The banking giant HSBC has escaped indictment for laundering billions of dollars for Mexican drug cartels and groups linked to al-Qaeda. Despite evidence of wrongdoing, the U.S. Department of Justice has allowed the bank to avoid prosecution and pay a $1.9 billion fine. No top HSBC officials will face charges, either.
Rolling Stone contributing editor Matt Taibbi, author of "Griftopia: A Story of Bankers, Politicians, and the Most Audacious Power Grab in American History," joins Democracy Now! to discuss how the bankers escaped criminal prosecution for their actions.
"You can do real time in jail in America for all kinds of ridiculous offenses," Taibbi says. "Here we have a bank that laundered $800 million of drug money, and they can’t find a way to put anybody in jail for that. That sends an incredible message, not just to the financial sector but to everybody. It’s an obvious, clear double standard, where one set of people gets to break the rules as much as they want and another set of people can’t break any rules at all without going to jail."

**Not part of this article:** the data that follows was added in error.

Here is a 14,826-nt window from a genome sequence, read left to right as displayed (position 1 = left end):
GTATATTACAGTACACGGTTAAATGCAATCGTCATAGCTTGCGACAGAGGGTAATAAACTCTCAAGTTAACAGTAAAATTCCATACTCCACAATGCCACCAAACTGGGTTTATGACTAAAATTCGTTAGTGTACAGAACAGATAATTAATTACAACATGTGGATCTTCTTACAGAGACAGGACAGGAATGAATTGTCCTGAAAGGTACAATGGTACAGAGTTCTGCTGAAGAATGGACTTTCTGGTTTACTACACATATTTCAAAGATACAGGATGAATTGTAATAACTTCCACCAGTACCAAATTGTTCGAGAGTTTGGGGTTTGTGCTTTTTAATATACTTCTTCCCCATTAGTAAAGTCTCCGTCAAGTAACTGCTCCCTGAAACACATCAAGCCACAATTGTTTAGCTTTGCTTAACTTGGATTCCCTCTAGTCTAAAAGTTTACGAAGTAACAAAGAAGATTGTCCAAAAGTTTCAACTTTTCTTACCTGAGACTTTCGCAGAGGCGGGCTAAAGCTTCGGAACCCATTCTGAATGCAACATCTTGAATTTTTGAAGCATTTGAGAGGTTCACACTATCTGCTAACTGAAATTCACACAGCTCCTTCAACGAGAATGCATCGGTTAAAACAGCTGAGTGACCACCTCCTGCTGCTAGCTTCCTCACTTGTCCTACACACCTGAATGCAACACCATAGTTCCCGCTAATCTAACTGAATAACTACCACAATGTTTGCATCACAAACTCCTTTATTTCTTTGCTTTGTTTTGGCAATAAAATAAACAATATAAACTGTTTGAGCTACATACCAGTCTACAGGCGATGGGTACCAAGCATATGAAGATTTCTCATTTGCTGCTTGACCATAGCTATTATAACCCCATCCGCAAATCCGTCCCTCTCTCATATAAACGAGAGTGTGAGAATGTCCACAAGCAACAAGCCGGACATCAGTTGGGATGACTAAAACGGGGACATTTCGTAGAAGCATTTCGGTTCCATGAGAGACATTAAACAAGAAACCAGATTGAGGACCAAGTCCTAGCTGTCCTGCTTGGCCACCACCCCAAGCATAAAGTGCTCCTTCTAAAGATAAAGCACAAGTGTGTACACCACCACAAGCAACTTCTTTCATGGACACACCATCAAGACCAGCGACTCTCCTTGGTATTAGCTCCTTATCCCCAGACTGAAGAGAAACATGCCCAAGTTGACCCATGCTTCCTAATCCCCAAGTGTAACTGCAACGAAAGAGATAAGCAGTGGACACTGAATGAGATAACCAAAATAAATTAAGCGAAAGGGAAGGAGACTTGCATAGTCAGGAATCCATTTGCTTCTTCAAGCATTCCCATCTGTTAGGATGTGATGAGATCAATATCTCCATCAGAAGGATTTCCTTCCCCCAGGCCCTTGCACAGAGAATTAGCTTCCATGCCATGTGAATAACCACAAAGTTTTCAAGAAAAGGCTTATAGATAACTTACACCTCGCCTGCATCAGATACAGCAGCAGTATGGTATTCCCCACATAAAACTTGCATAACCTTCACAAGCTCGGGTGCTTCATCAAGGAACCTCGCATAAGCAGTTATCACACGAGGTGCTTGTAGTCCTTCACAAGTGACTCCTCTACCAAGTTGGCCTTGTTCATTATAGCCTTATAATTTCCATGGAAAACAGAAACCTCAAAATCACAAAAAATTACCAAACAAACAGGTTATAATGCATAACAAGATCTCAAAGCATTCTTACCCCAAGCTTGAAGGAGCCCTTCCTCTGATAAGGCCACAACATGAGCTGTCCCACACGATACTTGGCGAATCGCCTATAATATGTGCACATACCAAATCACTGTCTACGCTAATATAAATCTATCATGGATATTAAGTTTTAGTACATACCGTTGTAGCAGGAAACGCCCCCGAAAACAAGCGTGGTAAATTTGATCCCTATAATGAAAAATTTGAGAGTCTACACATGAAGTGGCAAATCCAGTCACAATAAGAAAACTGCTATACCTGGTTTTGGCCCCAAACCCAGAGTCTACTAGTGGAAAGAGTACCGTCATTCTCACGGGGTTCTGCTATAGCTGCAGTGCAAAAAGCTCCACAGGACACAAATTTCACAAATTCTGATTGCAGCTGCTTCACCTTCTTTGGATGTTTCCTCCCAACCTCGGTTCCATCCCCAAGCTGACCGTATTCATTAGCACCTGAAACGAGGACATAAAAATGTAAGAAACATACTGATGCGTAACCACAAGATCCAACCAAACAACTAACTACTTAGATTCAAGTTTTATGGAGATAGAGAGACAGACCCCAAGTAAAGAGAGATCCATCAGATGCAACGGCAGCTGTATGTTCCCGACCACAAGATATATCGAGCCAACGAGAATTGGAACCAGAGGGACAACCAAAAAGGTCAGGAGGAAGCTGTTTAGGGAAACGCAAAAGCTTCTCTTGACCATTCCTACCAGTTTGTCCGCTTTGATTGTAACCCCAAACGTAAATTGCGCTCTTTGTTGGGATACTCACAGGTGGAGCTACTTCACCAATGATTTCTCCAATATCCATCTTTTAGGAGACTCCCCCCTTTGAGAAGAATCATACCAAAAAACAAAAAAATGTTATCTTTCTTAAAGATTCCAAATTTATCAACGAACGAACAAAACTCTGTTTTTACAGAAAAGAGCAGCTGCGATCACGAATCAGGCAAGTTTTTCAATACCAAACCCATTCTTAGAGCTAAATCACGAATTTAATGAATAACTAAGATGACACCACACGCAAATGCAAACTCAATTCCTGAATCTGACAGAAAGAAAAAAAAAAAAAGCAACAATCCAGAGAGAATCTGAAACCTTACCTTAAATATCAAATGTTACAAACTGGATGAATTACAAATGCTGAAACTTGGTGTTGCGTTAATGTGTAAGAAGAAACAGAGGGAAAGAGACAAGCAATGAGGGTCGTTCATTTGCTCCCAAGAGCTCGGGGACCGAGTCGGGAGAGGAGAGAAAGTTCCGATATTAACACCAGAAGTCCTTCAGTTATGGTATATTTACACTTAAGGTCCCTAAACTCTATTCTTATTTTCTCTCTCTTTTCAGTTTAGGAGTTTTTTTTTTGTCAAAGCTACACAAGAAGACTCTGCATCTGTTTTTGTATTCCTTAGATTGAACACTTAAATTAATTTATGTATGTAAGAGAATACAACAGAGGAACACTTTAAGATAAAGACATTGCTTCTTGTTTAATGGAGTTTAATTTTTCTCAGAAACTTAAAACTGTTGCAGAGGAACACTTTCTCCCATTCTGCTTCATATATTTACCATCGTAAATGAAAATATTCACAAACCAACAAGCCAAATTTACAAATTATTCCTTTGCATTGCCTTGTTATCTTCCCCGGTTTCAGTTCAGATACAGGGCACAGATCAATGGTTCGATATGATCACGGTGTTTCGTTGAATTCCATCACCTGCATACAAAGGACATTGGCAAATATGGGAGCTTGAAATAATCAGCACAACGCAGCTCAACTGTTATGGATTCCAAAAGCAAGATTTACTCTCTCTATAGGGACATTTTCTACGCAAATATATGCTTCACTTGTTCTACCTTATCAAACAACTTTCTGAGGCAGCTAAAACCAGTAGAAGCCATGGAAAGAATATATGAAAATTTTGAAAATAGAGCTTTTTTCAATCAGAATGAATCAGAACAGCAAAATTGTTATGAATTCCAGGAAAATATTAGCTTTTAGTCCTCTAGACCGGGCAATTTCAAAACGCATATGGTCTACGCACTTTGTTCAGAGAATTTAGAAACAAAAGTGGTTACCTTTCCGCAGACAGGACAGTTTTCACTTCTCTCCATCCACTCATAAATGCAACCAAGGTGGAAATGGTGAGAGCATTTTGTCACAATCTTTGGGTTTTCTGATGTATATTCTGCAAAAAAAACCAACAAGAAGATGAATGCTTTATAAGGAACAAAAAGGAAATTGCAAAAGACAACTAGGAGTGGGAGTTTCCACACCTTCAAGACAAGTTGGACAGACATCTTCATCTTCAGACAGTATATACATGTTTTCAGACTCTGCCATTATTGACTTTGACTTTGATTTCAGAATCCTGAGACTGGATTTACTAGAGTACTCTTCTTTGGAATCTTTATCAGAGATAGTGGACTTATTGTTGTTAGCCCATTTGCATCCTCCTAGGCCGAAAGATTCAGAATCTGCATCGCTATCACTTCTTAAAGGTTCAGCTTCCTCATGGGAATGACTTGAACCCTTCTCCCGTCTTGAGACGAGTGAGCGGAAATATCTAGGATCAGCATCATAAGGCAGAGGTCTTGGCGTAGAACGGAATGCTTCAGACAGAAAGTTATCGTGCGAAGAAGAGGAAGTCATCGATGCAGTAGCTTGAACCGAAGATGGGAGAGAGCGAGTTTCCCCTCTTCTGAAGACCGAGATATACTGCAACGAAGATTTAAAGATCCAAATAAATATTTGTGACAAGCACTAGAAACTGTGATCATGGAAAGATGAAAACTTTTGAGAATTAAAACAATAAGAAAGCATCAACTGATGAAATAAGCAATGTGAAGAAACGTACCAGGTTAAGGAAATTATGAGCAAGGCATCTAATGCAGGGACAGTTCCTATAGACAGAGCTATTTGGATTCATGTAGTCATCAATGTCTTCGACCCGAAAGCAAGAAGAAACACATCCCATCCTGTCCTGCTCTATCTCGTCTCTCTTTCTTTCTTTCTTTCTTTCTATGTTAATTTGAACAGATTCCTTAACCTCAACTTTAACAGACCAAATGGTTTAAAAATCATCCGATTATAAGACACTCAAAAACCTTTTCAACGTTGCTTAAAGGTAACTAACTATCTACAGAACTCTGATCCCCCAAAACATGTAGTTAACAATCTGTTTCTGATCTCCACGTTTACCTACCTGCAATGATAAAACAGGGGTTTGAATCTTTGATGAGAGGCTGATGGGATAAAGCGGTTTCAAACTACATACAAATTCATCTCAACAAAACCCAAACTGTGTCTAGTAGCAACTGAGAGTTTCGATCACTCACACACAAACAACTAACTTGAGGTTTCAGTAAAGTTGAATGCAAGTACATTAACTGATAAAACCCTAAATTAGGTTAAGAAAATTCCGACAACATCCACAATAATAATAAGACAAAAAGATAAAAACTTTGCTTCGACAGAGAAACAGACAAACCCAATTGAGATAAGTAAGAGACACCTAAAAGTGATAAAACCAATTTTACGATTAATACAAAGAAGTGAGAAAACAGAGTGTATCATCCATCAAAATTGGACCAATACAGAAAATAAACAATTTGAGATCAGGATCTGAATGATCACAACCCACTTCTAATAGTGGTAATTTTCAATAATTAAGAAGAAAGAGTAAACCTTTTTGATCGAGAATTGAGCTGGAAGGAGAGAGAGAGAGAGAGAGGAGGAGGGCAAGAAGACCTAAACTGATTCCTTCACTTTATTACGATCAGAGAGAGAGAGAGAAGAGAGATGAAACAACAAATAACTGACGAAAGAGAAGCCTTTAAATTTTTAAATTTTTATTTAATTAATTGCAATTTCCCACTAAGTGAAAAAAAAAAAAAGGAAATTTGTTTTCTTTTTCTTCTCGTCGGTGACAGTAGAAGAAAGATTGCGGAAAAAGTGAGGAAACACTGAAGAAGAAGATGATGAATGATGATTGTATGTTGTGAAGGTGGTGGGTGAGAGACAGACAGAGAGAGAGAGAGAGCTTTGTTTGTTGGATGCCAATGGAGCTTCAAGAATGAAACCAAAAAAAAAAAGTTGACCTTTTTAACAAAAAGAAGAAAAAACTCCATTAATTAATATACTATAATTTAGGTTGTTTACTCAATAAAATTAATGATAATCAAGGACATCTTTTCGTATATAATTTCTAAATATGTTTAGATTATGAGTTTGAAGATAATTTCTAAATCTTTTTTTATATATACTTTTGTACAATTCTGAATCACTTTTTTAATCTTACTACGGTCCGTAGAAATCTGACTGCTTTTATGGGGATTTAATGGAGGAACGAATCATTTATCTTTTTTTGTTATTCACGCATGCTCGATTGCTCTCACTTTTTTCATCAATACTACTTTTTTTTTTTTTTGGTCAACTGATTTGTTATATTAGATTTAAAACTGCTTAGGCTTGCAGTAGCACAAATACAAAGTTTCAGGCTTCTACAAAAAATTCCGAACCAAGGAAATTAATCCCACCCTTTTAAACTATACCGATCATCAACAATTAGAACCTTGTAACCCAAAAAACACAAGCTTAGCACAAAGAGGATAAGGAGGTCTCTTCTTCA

"Now, how did Forbes put it, Matt," asks Amy Goodman. "What’s a bank got to do to get into some real trouble around here?"
"Exactly, exactly," begins Taibbi. "And what’s amazing about that is that’s Forbes saying that. I mean, universally, the reaction, even in—among the financial press, which is normally very bank-friendly and gives all these guys the benefit of the doubt, the reaction is, is "What do you have to do to get a criminal indictment?" What HSBC has now admitted to is, more or less, the worst behavior that a bank can possibly be guilty of. You know, they violated the Trading with the Enemy Act, the Bank Secrecy Act. And we’re talking about massive amounts of money. It was $9 billion that they failed to supervise properly. These crimes were so obvious that apparently the cartels in Mexico specifically designed boxes to put cash in so that they would fit through the windows of HSBC teller windows. So, it was so out in the open, these crimes, and there’s going to be no criminal prosecution whatsoever, which is incredible."
A full transcript of the discussion below the fold.